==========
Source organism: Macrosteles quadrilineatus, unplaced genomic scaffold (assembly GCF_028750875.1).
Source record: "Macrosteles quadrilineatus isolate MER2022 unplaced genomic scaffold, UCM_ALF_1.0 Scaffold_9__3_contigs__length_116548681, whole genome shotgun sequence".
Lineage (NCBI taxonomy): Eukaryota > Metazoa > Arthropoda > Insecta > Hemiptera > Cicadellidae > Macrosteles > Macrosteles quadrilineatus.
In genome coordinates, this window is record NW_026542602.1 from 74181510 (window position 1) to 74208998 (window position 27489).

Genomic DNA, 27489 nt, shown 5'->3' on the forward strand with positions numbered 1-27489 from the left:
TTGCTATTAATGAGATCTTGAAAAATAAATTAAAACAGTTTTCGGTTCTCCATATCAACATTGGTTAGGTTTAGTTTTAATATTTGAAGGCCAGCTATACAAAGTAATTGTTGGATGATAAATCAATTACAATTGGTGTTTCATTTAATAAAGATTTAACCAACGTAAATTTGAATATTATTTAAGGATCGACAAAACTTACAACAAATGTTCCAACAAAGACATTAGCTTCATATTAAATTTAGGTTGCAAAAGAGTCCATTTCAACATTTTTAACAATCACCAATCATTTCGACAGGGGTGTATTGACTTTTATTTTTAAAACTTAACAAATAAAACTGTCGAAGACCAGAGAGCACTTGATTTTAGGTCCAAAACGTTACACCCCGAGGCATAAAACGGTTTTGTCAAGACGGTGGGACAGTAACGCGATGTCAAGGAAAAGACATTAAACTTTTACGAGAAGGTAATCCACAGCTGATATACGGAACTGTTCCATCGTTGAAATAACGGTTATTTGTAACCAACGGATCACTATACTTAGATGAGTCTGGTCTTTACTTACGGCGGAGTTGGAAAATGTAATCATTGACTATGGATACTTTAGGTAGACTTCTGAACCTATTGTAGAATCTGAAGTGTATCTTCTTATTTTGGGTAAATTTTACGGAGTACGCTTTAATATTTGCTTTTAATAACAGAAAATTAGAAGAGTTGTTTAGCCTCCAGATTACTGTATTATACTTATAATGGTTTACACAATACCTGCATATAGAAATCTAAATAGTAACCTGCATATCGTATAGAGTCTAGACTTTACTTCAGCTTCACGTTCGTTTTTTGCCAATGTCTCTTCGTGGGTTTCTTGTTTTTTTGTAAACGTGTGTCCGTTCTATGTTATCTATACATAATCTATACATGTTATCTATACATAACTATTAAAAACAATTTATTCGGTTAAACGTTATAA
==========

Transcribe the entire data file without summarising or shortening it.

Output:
Source organism: Macrosteles quadrilineatus, unplaced genomic scaffold (assembly GCF_028750875.1).
Source record: "Macrosteles quadrilineatus isolate MER2022 unplaced genomic scaffold, UCM_ALF_1.0 Scaffold_9__3_contigs__length_116548681, whole genome shotgun sequence".
Lineage (NCBI taxonomy): Eukaryota > Metazoa > Arthropoda > Insecta > Hemiptera > Cicadellidae > Macrosteles > Macrosteles quadrilineatus.
In genome coordinates, this window is record NW_026542602.1 from 74181510 (window position 1) to 74208998 (window position 27489).

Genomic DNA, 27489 nt, shown 5'->3' on the forward strand with positions numbered 1-27489 from the left:
TTGCTATTAATGAGATCTTGAAAAATAAATTAAAACAGTTTTCGGTTCTCCATATCAACATTGGTTAGGTTTAGTTTTAATATTTGAAGGCCAGCTATACAAAGTAATTGTTGGATGATAAATCAATTACAATTGGTGTTTCATTTAATAAAGATTTAACCAACGTAAATTTGAATATTATTTAAGGATCGACAAAACTTACAACAAATGTTCCAACAAAGACATTAGCTTCATATTAAATTTAGGTTGCAAAAGAGTCCATTTCAACATTTTTAACAATCACCAATCATTTCGACAGGGGTGTATTGACTTTTATTTTTAAAACTTAACAAATAAAACTGTCGAAGACCAGAGAGCACTTGATTTTAGGTCCAAAACGTTACACCCCGAGGCATAAAACGGTTTTGTCAAGACGGTGGGACAGTAACGCGATGTCAAGGAAAAGACATTAAACTTTTACGAGAAGGTAATCCACAGCTGATATACGGAACTGTTCCATCGTTGAAATAACGGTTATTTGTAACCAACGGATCACTATACTTAGATGAGTCTGGTCTTTACTTACGGCGGAGTTGGAAAATGTAATCATTGACTATGGATACTTTAGGTAGACTTCTGAACCTATTGTAGAATCTGAAGTGTATCTTCTTATTTTGGGTAAATTTTACGGAGTACGCTTTAATATTTGCTTTTAATAACAGAAAATTAGAAGAGTTGTTTAGCCTCCAGATTACTGTATTATACTTATAATGGTTTACACAATACCTGCATATAGAAATCTAAATAGTAACCTGCATATCGTATAGAGTCTAGACTTTACTTCAGCTTCACGTTCGTTTTTTGCCAATGTCTCTTCGTGGGTTTCTTGTTTTTTTGTAAACGTGTGTCCGTTCTATGTTATCTATACATAATCTATACATGTTATCTATACATAACTATTAAAAACAATTTATTCGGTTAAACGTTATAA